Drug hypersensitivity and human leukocyte antigens of the major histocompatibility complex

Mandvi Bharadwaj, Patricia Illing, Alex Theodossis, Anthony W Purcell, Jamie Rossjohn, James McCluskey

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136 Citations (Scopus)


The human leukocyte antigen (HLA) genes are the most polymorphic in the human genome and are critical in regulating specific immunity, hence their historical discovery as immune response genes. HLA allotypes are also implicated in unwanted immune reactions, including drug hypersensitivity syndrome (DHS), in which small therapeutic drugs interact with antigenic peptides to drive T cell responses restricted by host HLA. Abacavir, allopurinol, and carbamazepine are three commonly used drugs that cause a T cell-mediated hypersensitivity that is HLA linked, with each drug exhibiting striking specificity for presentation by defined HLA allotypes. Recent findings have begun to unearth the mechanistic basis for these HLA associations, and here we review recent advances in the field of HLA-associated drug hypersensitivities.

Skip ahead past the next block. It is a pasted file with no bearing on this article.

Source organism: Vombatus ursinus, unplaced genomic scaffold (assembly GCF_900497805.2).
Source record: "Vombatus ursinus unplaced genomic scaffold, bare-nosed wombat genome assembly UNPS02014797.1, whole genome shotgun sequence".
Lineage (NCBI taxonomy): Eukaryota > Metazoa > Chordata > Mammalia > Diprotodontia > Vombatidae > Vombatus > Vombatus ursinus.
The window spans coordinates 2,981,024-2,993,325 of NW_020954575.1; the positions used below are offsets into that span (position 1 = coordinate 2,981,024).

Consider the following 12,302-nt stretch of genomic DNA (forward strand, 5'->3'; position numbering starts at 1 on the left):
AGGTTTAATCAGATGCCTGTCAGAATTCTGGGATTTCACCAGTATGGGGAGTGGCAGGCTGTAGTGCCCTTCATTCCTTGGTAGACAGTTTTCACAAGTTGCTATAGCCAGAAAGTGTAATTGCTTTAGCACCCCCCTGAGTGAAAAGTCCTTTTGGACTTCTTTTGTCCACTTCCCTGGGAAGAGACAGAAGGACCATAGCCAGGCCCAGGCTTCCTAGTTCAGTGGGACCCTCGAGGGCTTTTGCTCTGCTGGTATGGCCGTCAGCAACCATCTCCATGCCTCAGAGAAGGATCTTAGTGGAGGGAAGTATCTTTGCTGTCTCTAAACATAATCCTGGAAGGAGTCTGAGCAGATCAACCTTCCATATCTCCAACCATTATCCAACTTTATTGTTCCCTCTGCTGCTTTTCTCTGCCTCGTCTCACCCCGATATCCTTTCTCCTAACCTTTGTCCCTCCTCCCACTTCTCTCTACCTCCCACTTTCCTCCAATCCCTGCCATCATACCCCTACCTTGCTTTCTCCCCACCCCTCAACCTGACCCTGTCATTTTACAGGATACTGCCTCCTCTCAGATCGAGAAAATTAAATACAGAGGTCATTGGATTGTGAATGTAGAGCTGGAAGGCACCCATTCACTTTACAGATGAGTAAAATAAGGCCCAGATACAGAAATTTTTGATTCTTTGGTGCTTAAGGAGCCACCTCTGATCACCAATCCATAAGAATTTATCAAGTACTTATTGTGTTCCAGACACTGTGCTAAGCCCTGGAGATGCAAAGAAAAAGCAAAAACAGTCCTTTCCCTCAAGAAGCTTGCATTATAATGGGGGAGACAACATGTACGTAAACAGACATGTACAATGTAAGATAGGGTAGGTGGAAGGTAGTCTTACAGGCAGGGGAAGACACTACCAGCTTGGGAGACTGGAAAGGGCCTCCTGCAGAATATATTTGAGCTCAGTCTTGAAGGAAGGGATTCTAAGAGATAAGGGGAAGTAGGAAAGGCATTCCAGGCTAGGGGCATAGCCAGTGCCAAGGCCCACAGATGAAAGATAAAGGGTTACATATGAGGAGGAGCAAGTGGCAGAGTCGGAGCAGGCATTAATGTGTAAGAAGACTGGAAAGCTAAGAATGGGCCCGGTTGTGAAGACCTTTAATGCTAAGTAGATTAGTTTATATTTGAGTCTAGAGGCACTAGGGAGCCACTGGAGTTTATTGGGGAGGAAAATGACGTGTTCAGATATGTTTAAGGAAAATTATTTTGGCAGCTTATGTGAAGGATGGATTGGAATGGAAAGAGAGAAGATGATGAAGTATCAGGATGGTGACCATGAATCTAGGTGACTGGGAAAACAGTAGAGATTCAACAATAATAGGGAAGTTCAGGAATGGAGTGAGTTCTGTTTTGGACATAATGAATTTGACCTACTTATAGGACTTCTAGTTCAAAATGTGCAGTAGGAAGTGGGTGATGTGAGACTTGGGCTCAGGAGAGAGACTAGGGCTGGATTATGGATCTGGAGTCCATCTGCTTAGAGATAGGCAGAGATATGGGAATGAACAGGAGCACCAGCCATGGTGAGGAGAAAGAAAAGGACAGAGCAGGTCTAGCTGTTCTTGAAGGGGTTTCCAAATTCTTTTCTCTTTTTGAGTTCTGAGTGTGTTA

Original languageEnglish
Pages (from-to)401 - 431
Number of pages31
JournalAnnual Review of Pharmacology and Toxicology
Publication statusPublished - 2012

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